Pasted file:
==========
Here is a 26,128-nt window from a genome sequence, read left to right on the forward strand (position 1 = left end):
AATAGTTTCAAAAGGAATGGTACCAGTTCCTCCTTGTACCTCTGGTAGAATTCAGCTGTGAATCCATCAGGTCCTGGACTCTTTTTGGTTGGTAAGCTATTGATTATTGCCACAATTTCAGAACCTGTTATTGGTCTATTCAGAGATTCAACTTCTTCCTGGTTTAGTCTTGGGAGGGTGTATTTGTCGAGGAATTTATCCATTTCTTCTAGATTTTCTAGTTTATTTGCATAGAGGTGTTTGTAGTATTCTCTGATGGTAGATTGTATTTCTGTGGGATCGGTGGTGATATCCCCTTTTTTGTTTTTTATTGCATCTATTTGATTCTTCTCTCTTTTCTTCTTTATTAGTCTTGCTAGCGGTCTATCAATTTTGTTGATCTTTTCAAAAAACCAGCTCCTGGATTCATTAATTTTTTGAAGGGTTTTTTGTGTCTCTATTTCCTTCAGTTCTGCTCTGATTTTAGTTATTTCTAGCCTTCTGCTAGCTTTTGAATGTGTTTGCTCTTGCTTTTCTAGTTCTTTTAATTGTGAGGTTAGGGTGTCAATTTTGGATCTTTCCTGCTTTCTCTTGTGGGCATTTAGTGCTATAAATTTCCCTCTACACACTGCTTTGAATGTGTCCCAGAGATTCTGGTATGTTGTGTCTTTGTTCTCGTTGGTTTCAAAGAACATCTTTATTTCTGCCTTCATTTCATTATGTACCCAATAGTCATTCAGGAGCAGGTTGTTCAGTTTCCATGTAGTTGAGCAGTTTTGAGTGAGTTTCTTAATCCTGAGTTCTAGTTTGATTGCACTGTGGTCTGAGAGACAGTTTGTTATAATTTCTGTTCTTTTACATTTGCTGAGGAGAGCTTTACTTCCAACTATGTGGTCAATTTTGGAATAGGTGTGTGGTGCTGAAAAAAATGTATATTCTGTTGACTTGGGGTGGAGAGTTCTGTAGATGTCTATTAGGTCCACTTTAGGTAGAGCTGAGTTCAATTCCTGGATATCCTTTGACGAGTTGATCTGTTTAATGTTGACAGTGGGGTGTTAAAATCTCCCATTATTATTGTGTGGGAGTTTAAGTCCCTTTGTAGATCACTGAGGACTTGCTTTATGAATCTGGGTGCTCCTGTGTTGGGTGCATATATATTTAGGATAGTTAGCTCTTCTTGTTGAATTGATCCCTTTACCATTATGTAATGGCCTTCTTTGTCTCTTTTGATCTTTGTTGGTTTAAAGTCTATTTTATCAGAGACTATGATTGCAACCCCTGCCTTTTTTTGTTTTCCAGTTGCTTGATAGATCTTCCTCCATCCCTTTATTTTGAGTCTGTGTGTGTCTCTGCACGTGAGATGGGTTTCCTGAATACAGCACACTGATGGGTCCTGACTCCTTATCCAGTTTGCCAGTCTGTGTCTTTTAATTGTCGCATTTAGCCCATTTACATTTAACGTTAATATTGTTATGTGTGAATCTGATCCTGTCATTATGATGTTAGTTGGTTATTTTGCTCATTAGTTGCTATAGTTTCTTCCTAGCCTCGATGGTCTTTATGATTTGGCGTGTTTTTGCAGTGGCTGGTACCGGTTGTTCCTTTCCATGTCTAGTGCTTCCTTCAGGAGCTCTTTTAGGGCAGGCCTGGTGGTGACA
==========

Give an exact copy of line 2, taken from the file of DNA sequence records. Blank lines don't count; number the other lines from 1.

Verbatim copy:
AATAGTTTCAAAAGGAATGGTACCAGTTCCTCCTTGTACCTCTGGTAGAATTCAGCTGTGAATCCATCAGGTCCTGGACTCTTTTTGGTTGGTAAGCTATTGATTATTGCCACAATTTCAGAACCTGTTATTGGTCTATTCAGAGATTCAACTTCTTCCTGGTTTAGTCTTGGGAGGGTGTATTTGTCGAGGAATTTATCCATTTCTTCTAGATTTTCTAGTTTATTTGCATAGAGGTGTTTGTAGTATTCTCTGATGGTAGATTGTATTTCTGTGGGATCGGTGGTGATATCCCCTTTTTTGTTTTTTATTGCATCTATTTGATTCTTCTCTCTTTTCTTCTTTATTAGTCTTGCTAGCGGTCTATCAATTTTGTTGATCTTTTCAAAAAACCAGCTCCTGGATTCATTAATTTTTTGAAGGGTTTTTTGTGTCTCTATTTCCTTCAGTTCTGCTCTGATTTTAGTTATTTCTAGCCTTCTGCTAGCTTTTGAATGTGTTTGCTCTTGCTTTTCTAGTTCTTTTAATTGTGAGGTTAGGGTGTCAATTTTGGATCTTTCCTGCTTTCTCTTGTGGGCATTTAGTGCTATAAATTTCCCTCTACACACTGCTTTGAATGTGTCCCAGAGATTCTGGTATGTTGTGTCTTTGTTCTCGTTGGTTTCAAAGAACATCTTTATTTCTGCCTTCATTTCATTATGTACCCAATAGTCATTCAGGAGCAGGTTGTTCAGTTTCCATGTAGTTGAGCAGTTTTGAGTGAGTTTCTTAATCCTGAGTTCTAGTTTGATTGCACTGTGGTCTGAGAGACAGTTTGTTATAATTTCTGTTCTTTTACATTTGCTGAGGAGAGCTTTACTTCCAACTATGTGGTCAATTTTGGAATAGGTGTGTGGTGCTGAAAAAAATGTATATTCTGTTGACTTGGGGTGGAGAGTTCTGTAGATGTCTATTAGGTCCACTTTAGGTAGAGCTGAGTTCAATTCCTGGATATCCTTTGACGAGTTGATCTGTTTAATGTTGACAGTGGGGTGTTAAAATCTCCCATTATTATTGTGTGGGAGTTTAAGTCCCTTTGTAGATCACTGAGGACTTGCTTTATGAATCTGGGTGCTCCTGTGTTGGGTGCATATATATTTAGGATAGTTAGCTCTTCTTGTTGAATTGATCCCTTTACCATTATGTAATGGCCTTCTTTGTCTCTTTTGATCTTTGTTGGTTTAAAGTCTATTTTATCAGAGACTATGATTGCAACCCCTGCCTTTTTTTGTTTTCCAGTTGCTTGATAGATCTTCCTCCATCCCTTTATTTTGAGTCTGTGTGTGTCTCTGCACGTGAGATGGGTTTCCTGAATACAGCACACTGATGGGTCCTGACTCCTTATCCAGTTTGCCAGTCTGTGTCTTTTAATTGTCGCATTTAGCCCATTTACATTTAACGTTAATATTGTTATGTGTGAATCTGATCCTGTCATTATGATGTTAGTTGGTTATTTTGCTCATTAGTTGCTATAGTTTCTTCCTAGCCTCGATGGTCTTTATGATTTGGCGTGTTTTTGCAGTGGCTGGTACCGGTTGTTCCTTTCCATGTCTAGTGCTTCCTTCAGGAGCTCTTTTAGGGCAGGCCTGGTGGTGACA